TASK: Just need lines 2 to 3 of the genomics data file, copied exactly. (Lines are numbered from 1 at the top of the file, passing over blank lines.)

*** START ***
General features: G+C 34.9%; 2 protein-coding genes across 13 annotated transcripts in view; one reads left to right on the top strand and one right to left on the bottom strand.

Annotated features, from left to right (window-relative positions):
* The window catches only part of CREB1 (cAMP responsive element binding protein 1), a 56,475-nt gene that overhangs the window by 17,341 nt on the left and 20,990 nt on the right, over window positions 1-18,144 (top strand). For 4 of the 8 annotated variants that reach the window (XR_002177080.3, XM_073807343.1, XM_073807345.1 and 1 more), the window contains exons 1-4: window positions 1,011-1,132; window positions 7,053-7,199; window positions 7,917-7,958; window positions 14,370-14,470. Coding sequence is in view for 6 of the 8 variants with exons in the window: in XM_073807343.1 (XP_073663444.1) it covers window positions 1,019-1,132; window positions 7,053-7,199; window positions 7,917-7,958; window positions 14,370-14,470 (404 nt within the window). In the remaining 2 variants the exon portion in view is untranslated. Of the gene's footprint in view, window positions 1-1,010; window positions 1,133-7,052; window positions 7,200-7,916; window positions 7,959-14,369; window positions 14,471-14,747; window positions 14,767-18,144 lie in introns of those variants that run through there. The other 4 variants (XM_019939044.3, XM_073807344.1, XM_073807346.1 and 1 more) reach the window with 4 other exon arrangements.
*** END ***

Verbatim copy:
Annotated features, from left to right (window-relative positions):
* The window catches only part of CREB1 (cAMP responsive element binding protein 1), a 56,475-nt gene that overhangs the window by 17,341 nt on the left and 20,990 nt on the right, over window positions 1-18,144 (top strand). For 4 of the 8 annotated variants that reach the window (XR_002177080.3, XM_073807343.1, XM_073807345.1 and 1 more), the window contains exons 1-4: window positions 1,011-1,132; window positions 7,053-7,199; window positions 7,917-7,958; window positions 14,370-14,470. Coding sequence is in view for 6 of the 8 variants with exons in the window: in XM_073807343.1 (XP_073663444.1) it covers window positions 1,019-1,132; window positions 7,053-7,199; window positions 7,917-7,958; window positions 14,370-14,470 (404 nt within the window). In the remaining 2 variants the exon portion in view is untranslated. Of the gene's footprint in view, window positions 1-1,010; window positions 1,133-7,052; window positions 7,200-7,916; window positions 7,959-14,369; window positions 14,471-14,747; window positions 14,767-18,144 lie in introns of those variants that run through there. The other 4 variants (XM_019939044.3, XM_073807344.1, XM_073807346.1 and 1 more) reach the window with 4 other exon arrangements.